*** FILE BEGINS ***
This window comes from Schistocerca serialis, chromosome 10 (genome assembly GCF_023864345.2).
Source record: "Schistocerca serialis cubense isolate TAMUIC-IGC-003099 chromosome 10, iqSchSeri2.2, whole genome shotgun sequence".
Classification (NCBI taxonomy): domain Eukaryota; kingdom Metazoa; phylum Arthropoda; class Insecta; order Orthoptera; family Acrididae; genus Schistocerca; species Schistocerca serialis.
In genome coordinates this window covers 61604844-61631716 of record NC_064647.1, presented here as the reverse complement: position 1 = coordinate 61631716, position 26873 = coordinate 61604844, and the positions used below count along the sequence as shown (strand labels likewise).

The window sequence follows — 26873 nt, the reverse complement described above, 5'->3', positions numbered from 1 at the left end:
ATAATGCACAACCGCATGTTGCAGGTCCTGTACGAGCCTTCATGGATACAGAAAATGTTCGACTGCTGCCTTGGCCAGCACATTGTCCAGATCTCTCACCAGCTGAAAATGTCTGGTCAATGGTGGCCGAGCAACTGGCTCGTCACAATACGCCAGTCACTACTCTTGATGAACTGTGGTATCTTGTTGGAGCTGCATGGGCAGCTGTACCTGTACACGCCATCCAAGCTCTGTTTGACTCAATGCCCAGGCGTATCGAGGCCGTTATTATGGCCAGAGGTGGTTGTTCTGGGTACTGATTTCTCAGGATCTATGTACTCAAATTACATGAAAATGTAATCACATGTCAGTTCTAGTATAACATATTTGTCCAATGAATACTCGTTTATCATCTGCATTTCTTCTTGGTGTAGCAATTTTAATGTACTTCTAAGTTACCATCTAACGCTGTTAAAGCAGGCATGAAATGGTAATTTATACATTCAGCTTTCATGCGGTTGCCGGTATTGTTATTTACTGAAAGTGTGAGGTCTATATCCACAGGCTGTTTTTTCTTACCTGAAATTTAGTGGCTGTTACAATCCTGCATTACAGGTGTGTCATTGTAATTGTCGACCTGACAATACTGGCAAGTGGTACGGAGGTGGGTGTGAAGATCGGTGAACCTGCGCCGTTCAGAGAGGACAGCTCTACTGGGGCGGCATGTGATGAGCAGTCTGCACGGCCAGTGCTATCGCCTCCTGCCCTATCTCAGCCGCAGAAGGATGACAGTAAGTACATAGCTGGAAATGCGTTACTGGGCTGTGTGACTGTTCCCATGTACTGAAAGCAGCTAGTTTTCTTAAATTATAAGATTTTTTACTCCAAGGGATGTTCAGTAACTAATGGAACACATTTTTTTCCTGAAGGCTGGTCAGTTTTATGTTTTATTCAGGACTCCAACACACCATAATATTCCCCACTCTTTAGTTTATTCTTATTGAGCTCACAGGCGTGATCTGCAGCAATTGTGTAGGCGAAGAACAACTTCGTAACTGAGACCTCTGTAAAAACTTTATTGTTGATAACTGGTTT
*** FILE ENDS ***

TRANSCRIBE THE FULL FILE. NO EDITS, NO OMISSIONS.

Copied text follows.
This window comes from Schistocerca serialis, chromosome 10 (genome assembly GCF_023864345.2).
Source record: "Schistocerca serialis cubense isolate TAMUIC-IGC-003099 chromosome 10, iqSchSeri2.2, whole genome shotgun sequence".
Classification (NCBI taxonomy): domain Eukaryota; kingdom Metazoa; phylum Arthropoda; class Insecta; order Orthoptera; family Acrididae; genus Schistocerca; species Schistocerca serialis.
In genome coordinates this window covers 61604844-61631716 of record NC_064647.1, presented here as the reverse complement: position 1 = coordinate 61631716, position 26873 = coordinate 61604844, and the positions used below count along the sequence as shown (strand labels likewise).

The window sequence follows — 26873 nt, the reverse complement described above, 5'->3', positions numbered from 1 at the left end:
ATAATGCACAACCGCATGTTGCAGGTCCTGTACGAGCCTTCATGGATACAGAAAATGTTCGACTGCTGCCTTGGCCAGCACATTGTCCAGATCTCTCACCAGCTGAAAATGTCTGGTCAATGGTGGCCGAGCAACTGGCTCGTCACAATACGCCAGTCACTACTCTTGATGAACTGTGGTATCTTGTTGGAGCTGCATGGGCAGCTGTACCTGTACACGCCATCCAAGCTCTGTTTGACTCAATGCCCAGGCGTATCGAGGCCGTTATTATGGCCAGAGGTGGTTGTTCTGGGTACTGATTTCTCAGGATCTATGTACTCAAATTACATGAAAATGTAATCACATGTCAGTTCTAGTATAACATATTTGTCCAATGAATACTCGTTTATCATCTGCATTTCTTCTTGGTGTAGCAATTTTAATGTACTTCTAAGTTACCATCTAACGCTGTTAAAGCAGGCATGAAATGGTAATTTATACATTCAGCTTTCATGCGGTTGCCGGTATTGTTATTTACTGAAAGTGTGAGGTCTATATCCACAGGCTGTTTTTTCTTACCTGAAATTTAGTGGCTGTTACAATCCTGCATTACAGGTGTGTCATTGTAATTGTCGACCTGACAATACTGGCAAGTGGTACGGAGGTGGGTGTGAAGATCGGTGAACCTGCGCCGTTCAGAGAGGACAGCTCTACTGGGGCGGCATGTGATGAGCAGTCTGCACGGCCAGTGCTATCGCCTCCTGCCCTATCTCAGCCGCAGAAGGATGACAGTAAGTACATAGCTGGAAATGCGTTACTGGGCTGTGTGACTGTTCCCATGTACTGAAAGCAGCTAGTTTTCTTAAATTATAAGATTTTTTACTCCAAGGGATGTTCAGTAACTAATGGAACACATTTTTTTCCTGAAGGCTGGTCAGTTTTATGTTTTATTCAGGACTCCAACACACCATAATATTCCCCACTCTTTAGTTTATTCTTATTGAGCTCACAGGCGTGATCTGCAGCAATTGTGTAGGCGAAGAACAACTTCGTAACTGAGACCTCTGTAAAAACTTTATTGTTGATAACTGGTTT